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What do Bill Clinton and Naomi Campbell Have in Common?

(It's Not What You Think)

SAN FRANCISCO, January 10, 2006:

Here’s a hint:  It’s a habit traffic cops, dinner hostess, and managers know and dread.  Its symptoms are frantic rushing, creative storytelling, and heavy right feet.  For some, the malady is painful and embarrassing.  For others, it’s a sign of power and prestige.  Final clue:  It causes embarrassment and aggravation to millions of people throughout the world, including luminaries such as Bill Clinton, Robert Redford, and Naomi Campbell.  Give up?   Millions of Americans—nearly 20% of the population—are afflicted with the malady called chronic lateness.

From homemakers to home builders, the punctually challenged appear in all professions, and a study conducted by researchers at San Francisco State University indicates that nearly 20% of the U.S. population is chronically late. Yet contrary to popular belief, says Diana DeLonzor, lead researcher and author of the new book, Never Be Late Again, 7 Cures for the Punctually Challenged, these tardy offenders aren't merely rude and inconsiderate dolts. "Most chronically late people truly dislike being late, but it's a surprisingly difficult habit to overcome," she explains. "Telling a late person to be on time is a little like telling a dieter to simply stop eating so much." 

Chronic lateness has little to do with wanting attention or not valuing others' time, explains DeLonzor.  "Repetitive lateness is more often related to personality characteristics such as anxiety or a penchant for thrill-seeking," she says. “Some people are drawn to the adrenaline rush of that last minute sprint to the finish line, while others receive an ego boost from over-scheduling and filling each moment with activity.”

Now there’s a cure.  In her lively and informative interviews, Ms. DeLonzor gives advice on overcoming chronic lateness and improving time management.  She also provides suggestions for dealing with terminally tardy acquaintances, explains the scientific research behind lateness and time perception, tells humorous stories about famous late people, and reveals the best and funniest excuses.   

Diana DeLonzor is an internationally recognized time management expert who headed a study in association with San Francisco State University, investigating chronic lateness, its causes, and the psychological characteristics of late people versus the timely. Her clients include Fortune 500 companies and government agencies such as Tyco, the State of California, and Briggs Corp.  She has been featured in numerous local and national media such as the New York Times, Good Housekeeping, Allure, and Esquire Magazines, as well as NBC News and NPR, among others.  For more information and sample chapters, please visit www.neverbelateagain.com.


Partial List of Media in Which the Author has Appeared:

Sample Print:

New York Times, Good Housekeeping, Family Circle, Allure, Fitness and Child Magazines, Chicago Tribune, San Francisco Chronicle, Boston Globe, Houston Chronicle, Dallas Morning News, Detroit Free Press, Sacramento Bee, Charlotte Observer, Seattle Post Intelligencer, the U.S. Chamber of Commerce newsletter, and hundreds of other national. and international print media.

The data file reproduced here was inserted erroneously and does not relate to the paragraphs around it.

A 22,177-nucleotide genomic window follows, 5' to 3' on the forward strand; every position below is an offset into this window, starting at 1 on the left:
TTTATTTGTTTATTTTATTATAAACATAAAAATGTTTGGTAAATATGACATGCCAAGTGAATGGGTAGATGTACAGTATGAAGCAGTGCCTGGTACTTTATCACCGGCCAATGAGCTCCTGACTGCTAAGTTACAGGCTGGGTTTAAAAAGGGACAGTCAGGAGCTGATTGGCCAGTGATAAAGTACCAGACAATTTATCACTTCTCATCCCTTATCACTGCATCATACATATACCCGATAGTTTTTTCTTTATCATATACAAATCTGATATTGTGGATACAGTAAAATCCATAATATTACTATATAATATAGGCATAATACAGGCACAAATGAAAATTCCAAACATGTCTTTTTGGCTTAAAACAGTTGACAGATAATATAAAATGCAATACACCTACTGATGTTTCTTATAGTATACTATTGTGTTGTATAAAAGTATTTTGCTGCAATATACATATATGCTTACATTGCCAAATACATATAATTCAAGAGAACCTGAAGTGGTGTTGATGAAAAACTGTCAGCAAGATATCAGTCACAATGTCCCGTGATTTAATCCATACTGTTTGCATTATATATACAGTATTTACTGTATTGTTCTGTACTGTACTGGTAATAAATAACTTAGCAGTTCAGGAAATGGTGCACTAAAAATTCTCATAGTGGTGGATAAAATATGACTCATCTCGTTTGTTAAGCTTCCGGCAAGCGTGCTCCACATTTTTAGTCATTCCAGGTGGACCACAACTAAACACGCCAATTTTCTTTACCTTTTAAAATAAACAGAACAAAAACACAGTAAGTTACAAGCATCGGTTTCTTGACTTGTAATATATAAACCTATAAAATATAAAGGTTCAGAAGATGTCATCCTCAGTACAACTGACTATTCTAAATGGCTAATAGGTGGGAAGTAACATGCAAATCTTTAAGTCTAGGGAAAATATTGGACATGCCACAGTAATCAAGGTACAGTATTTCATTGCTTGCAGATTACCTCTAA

Sample Broadcast:

KGO, San Francisco

NPR (Fresh Air)

KSTP, Minneapolis

WGN, Chicago

KCBS, San Francisco

World Talk Radio – Get Wise, Get Organized

KRON TV, San Francisco

NBC11 TV, San Jose (in 2003 and 2004)

KSTE TV Sacramento

KMAX TV, Sacramento

KOVR TV, Sacramento

CBC (Canadian National Public Radio)


Praise for Never Be Late Again:

"Diana DeLonzor is doing a favor for the entire world with her book, Never Be Late Again.  I only wish she had written it 50 years ago." - Jay Conrad Levinson, Guerilla Marketing

"Never Be Late Again combines solid research with insightful solutions and humorous anecdotes.  This intelligently written book will most certainly improve the lives and personal relationships of the punctually challenged." - John Gray, Men are From Mars, Women are From Venus



1.   Why do so many people have difficulty getting to where they’re going on time?

2.   Isn’t lateness just inconsideration for others’ time?

3.   You headed a study on lateness at San Francisco State University.  What did you find?

4.   Who’s late more often—men or women?

5.   In your book, you mention that men and women are late for different reasons. What are they? 

6 .   How does lateness affect marriages, friendships, and other relationships?

7.   How does it affect businesses and careers?

8.   You say that lateness contributes to traffic fatalities and injuries—how so?

9.  What advice would you give people who want to manage their time more effectively?

10.  How can timely people deal with the late people in their lives?

11.  You mention that timely people can send free, anonymous lateness citations to their friends, associates, and family members.  How can a citation be ordered?

12.  Who are some prominent or famous late people?

13.  What are some of the best stories you’ve heard?

14.  What are some of the best excuses?

15.  How can managers deal with late employees?  What if it’s the manager who’s always late?

16.  How about all those parents out there?  How can they get their kids to be on time?

17.  You say you used to be chronically late.  What got you to change? Are you ever late now?

18.  Aren’t we’re all just too uptight about time?  Is punctuality really so important?

















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